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Cystic fibrosis associated bacterial resistance

lung & phage

Cystic fibrosis is an inherited disease that causes a buildup of thick mucus in the lungs, leading to repeated bacterial infections that damage the lungs and can cause respiratory failure.

Adding to this problem when the bacterial infection become resistant bacteria the treatment of the patient become really challenging.


Patient suffering from cystic fibrosis (CF) need real life innovations to treat them and bacteriophage could have a great potential in to resist bacterial resistance.


Mycobacterium abscessus is a nontuberculous mycobacteria (NTM) that often infect CF patient. Persons with cystic fibrosis (pwCF) represent the most vulnerable population for NTM lung disease. This led to poor treatment outcome and high decline of lung function when the only solution is the lung transplantation which are not indicated when patients are refractory of treatment.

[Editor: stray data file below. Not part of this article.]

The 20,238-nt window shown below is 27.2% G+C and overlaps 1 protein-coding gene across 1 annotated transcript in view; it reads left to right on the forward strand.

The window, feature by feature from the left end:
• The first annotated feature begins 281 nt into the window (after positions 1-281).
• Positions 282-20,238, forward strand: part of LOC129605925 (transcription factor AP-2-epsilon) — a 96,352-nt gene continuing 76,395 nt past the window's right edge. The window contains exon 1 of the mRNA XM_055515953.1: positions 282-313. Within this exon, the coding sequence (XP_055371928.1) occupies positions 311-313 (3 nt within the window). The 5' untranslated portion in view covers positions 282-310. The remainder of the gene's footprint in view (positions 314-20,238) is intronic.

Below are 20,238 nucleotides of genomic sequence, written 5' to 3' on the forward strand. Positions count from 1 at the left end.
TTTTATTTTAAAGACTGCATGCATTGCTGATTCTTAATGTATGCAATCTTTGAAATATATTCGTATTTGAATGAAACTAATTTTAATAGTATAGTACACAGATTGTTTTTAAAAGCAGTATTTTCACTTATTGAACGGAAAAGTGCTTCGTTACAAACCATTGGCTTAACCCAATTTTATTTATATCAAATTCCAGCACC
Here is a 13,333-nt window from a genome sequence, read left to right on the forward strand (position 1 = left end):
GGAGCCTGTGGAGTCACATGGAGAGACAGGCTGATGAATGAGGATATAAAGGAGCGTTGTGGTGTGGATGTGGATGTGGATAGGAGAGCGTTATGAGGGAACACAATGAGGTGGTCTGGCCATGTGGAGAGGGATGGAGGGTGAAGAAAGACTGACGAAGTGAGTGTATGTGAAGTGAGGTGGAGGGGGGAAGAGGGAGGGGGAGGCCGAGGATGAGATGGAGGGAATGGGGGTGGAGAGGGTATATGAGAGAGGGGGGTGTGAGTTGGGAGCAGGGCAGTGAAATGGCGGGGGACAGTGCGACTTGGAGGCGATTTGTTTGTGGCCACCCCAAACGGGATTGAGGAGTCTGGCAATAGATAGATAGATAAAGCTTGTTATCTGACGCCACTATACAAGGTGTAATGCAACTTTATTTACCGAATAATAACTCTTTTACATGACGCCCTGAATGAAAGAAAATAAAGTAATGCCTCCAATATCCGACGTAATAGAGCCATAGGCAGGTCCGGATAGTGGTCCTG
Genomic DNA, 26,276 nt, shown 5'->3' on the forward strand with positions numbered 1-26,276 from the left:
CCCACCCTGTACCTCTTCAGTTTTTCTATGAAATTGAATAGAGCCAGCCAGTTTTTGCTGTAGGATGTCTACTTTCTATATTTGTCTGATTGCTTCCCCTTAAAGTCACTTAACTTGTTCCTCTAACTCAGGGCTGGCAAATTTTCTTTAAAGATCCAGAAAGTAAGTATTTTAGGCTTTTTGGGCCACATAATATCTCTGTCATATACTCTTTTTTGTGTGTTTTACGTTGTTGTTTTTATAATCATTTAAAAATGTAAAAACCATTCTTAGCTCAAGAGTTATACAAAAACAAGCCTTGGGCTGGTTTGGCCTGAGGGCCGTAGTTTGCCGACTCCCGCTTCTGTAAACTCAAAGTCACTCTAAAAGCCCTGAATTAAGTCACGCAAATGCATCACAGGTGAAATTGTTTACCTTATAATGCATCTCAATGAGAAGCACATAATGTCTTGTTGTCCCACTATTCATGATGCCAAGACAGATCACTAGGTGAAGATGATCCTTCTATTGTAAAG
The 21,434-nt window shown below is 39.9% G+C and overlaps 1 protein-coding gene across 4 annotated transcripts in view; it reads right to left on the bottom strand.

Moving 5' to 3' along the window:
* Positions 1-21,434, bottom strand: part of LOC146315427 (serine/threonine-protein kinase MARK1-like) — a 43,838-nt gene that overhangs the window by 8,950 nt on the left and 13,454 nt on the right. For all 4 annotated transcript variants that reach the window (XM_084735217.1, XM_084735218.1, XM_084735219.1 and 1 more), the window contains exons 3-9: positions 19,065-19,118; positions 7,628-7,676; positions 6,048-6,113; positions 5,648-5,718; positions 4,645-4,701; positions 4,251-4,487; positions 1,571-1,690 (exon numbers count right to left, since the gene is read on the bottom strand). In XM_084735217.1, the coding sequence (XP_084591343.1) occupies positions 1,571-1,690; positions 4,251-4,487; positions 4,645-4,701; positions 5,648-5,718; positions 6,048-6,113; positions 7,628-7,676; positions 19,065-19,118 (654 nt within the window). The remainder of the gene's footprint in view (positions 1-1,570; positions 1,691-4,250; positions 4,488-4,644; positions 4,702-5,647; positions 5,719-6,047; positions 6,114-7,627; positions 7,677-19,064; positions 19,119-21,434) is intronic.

Phage have slowly raised as the only therapeutical solution for these patients but still show real challenge to engineer the perfect phage. Therapeutic phages need to be personalized for each patient as the M. abscessus clinical isolates vary greatly.


Real life cases are common: Jarrod Johnson a 26-year-old cystic fibrosis patient who has suffered repeated lung infections throughout his life. After finding that he then developed an M. abscessus infection (resistant) which prevented him from getting a lung transplant and loosing his lung capacity to 30%, he has been treated with phages. Within 2 months, there were various signs the treatment was working, and after a year, his infection was felt to be totally cleared. He has now received aa lung transplantation that allow him to live a normal life.


The full story of phage recovery :


The article published :